Label: Umbrella Entertainment
Region Code: 4 (NTSC)
Region Code: 4 (NTSC)
Duration: 95 Minutes
Audio: English Dolby Digital 5.1
Video: Anamorphic Widescreen
Director: Sandra Sciberras
Cast: Jolene Anderson, Stef Dawson, Cassandra Magrath, Richard Davies
Low-budget Aussie sci-fi film The Dustwalker (2019) begins with a meteorite plummeting to the Earth just outside a small rural community in Australia, it arrives largely unnoticed and with not much fanfare just before dawn. We're then introduced to a small town sheriff named Joanne (Jolene Anderson, Prey) who is soon to leave her post for the greener pastures of the big city, and what was supposed to be a uneventful last week turns out to be something much more threatening.
Initially unaware of the meteorite she is befuddled when it is discovered that something has knocked out the cell phone tower on the outskirts of town, cutting them off from the outside world. She eventually becomes aware of the space rock when local geology enthusiast Angela (Cassandra Magrath, Wolf Creek) finds the impact crater and takes not of it's strange alien metallic mineralogy. People around town start reporting their loved ones have gone missing, and not long after Joanne begins to notice strange deposits of a weird red substance emerging from the ground around town. It begins to infect animals and killing livestock, and it's not long before the infection spreads to the human inhabitants. The initial effects with the substance seems to be disorientation and a discoloration of the skin, the infected seem wander the streets aimlessly, but soon enough they become violent.
As more of the town folk become infected Joanne and her cop-partner Luke (Richard Davies) finds themselves in the minority, protecting a handful on the uninfected from the alien-controlled community, including her sister Samantha (Stef Dawson, The Hunger Games: Mockingjay), who is a teacher at the local school and her eight-year old son.
This one starts off with hint of Night of the Creeps or Slither (2006) vibe, with something otherworldly falling from that spreads a mind-controlling contagion, and we even get a weird skinless cat/insectoid type alien that tunnels underground and emerges later in the film, but it starts off slow, and once it picks up steam I thought it was still too slow for my tastes. The film's threat is alien but once the infection starts spreading it turns into a infected/zombie film, and the action never really comes to a satisfying degree, and it feels pretty rote.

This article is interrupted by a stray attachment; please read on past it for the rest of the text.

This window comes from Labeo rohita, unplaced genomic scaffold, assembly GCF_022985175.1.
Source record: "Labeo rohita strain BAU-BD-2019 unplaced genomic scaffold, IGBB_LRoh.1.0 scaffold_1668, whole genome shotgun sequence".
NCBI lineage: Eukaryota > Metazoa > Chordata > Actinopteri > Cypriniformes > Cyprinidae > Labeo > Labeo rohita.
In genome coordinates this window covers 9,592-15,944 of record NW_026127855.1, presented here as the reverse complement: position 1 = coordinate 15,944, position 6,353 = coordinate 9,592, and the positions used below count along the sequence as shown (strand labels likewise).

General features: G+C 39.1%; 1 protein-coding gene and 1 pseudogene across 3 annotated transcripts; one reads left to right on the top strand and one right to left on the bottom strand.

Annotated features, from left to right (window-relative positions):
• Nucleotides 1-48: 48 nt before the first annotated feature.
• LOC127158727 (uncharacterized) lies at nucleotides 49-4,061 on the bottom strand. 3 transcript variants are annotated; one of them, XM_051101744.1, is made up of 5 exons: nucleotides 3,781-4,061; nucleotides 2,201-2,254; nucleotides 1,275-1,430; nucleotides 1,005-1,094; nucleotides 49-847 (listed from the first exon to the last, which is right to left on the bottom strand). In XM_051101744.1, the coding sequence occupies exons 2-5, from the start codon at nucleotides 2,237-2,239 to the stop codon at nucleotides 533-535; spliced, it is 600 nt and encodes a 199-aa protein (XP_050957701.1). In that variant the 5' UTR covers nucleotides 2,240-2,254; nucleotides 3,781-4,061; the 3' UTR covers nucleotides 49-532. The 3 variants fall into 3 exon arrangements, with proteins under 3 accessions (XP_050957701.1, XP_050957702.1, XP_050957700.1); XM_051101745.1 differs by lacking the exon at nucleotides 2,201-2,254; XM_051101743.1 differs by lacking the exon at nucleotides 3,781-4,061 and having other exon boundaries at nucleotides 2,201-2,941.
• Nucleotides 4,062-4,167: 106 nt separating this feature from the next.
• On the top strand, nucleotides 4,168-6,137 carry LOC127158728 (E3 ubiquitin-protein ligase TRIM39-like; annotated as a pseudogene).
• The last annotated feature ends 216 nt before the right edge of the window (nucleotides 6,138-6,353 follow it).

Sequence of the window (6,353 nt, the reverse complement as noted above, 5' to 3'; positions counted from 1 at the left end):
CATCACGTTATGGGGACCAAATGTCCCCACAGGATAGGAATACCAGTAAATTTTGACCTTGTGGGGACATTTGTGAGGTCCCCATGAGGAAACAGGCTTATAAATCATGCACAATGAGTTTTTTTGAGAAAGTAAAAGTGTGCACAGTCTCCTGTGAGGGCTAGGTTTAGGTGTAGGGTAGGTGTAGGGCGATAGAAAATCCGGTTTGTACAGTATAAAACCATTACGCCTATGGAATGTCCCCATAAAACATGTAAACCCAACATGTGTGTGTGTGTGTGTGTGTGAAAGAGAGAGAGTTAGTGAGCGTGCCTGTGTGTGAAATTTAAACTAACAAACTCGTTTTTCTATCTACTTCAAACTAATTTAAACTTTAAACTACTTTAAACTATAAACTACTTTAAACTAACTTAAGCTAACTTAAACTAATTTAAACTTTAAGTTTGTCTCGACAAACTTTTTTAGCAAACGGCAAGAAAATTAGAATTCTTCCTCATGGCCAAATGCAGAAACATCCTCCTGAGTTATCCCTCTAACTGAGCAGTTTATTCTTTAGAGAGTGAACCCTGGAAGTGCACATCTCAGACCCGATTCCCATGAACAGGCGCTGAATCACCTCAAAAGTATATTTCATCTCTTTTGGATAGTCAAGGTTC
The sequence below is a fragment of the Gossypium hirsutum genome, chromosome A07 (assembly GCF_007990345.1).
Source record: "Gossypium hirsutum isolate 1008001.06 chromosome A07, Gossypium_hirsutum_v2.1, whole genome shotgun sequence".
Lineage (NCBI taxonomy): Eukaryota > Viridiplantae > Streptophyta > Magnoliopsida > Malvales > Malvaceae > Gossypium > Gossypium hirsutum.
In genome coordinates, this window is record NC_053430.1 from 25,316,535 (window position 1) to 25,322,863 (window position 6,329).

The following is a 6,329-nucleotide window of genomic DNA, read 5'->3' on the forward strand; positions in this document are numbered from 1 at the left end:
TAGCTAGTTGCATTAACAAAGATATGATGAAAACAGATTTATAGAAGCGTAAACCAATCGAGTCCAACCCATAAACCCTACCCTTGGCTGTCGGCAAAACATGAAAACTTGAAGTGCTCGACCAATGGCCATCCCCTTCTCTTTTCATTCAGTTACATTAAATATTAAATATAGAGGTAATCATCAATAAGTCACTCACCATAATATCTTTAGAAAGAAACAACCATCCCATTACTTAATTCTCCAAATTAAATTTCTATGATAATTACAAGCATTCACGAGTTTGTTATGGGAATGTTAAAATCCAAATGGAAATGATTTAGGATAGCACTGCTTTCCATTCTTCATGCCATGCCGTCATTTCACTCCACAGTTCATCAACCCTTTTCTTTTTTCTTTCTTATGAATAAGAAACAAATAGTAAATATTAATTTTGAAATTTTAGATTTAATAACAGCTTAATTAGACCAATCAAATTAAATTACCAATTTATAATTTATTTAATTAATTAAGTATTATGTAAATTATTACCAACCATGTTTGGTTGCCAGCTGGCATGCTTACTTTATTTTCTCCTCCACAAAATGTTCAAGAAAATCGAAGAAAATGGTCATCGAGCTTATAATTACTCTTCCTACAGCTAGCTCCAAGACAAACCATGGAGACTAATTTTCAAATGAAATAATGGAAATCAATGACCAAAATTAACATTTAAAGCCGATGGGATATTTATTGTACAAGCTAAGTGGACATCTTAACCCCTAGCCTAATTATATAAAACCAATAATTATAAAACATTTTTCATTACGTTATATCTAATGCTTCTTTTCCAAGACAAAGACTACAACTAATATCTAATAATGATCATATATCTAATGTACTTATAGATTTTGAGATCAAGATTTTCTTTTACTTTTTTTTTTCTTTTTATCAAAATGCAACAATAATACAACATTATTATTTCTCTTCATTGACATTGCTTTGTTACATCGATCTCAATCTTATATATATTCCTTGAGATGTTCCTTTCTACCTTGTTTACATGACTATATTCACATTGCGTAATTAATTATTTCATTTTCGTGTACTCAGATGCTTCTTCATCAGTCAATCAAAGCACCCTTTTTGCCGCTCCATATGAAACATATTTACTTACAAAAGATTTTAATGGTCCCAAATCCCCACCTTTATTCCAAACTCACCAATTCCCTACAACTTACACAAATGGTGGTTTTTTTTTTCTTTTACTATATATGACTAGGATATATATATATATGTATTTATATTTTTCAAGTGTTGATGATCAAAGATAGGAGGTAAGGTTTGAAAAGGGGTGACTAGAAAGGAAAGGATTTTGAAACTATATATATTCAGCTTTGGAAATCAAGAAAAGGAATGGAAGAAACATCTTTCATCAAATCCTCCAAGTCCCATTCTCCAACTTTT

Audio/Video: The DVD from Umbrella Entertainment is anamorphic widescreen (2.35:1) and has English Dolby Digital audio without subtitles. There are no extras on the disc, not even a start-up menu.
I thought the film was well-shot, taking advantage of the sun-burnt Australian surrounding that sort of felt like the town of Paradise from Tremors, and I also enjoyed the principle cast, they were likable characters and the tight-knit small community vibe was strong. Where it failed was in the delivery and story elements the sci-fi action is weak, the bad CGI alien-monster did not help, and while the story is a well-tread path the scenery along the way was a bit of a bore. I thought director Sandra Sciberras did good work establishing the setting and tone, but the execution of plot and action were not so well handled, and it sank the film for me.
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